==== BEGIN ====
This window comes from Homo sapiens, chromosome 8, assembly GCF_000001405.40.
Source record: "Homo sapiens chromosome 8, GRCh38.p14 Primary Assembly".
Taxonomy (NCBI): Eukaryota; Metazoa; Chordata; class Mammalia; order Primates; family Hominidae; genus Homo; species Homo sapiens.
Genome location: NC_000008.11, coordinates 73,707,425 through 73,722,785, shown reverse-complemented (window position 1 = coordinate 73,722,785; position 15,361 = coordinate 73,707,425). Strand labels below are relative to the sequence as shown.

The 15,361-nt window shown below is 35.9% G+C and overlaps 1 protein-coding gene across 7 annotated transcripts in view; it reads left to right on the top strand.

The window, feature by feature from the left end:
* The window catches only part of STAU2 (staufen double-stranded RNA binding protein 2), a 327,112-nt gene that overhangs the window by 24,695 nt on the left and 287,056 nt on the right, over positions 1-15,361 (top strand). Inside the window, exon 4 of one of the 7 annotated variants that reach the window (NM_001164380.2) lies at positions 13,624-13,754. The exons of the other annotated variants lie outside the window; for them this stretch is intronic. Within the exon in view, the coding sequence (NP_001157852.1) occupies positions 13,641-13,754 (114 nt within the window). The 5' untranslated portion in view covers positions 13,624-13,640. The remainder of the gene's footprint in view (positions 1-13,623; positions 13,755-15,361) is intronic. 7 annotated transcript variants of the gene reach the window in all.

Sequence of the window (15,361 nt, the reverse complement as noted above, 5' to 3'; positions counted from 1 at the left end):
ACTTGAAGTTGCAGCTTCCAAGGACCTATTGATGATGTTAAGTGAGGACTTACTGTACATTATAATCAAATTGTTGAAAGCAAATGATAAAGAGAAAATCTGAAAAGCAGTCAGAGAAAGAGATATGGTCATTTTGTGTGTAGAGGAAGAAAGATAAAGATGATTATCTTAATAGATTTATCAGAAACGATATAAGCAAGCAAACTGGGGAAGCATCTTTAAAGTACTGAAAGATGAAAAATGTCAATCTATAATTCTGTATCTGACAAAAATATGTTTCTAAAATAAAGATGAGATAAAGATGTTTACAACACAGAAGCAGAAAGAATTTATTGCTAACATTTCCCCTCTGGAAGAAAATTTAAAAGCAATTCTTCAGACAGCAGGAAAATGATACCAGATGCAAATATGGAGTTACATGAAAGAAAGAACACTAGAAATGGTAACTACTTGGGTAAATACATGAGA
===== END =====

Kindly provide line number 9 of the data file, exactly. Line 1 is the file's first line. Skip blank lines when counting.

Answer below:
ACTTGAAGTTGCAGCTTCCAAGGACCTATTGATGATGTTAAGTGAGGACTTACTGTACATTATAATCAAATTGTTGAAAGCAAATGATAAAGAGAAAATCTGAAAAGCAGTCAGAGAAAGAGATATGGTCATTTTGTGTGTAGAGGAAGAAAGATAAAGATGATTATCTTAATAGATTTATCAGAAACGATATAAGCAAGCAAACTGGGGAAGCATCTTTAAAGTACTGAAAGATGAAAAATGTCAATCTATAATTCTGTATCTGACAAAAATATGTTTCTAAAATAAAGATGAGATAAAGATGTTTACAACACAGAAGCAGAAAGAATTTATTGCTAACATTTCCCCTCTGGAAGAAAATTTAAAAGCAATTCTTCAGACAGCAGGAAAATGATACCAGATGCAAATATGGAGTTACATGAAAGAAAGAACACTAGAAATGGTAACTACTTGGGTAAATACATGAGA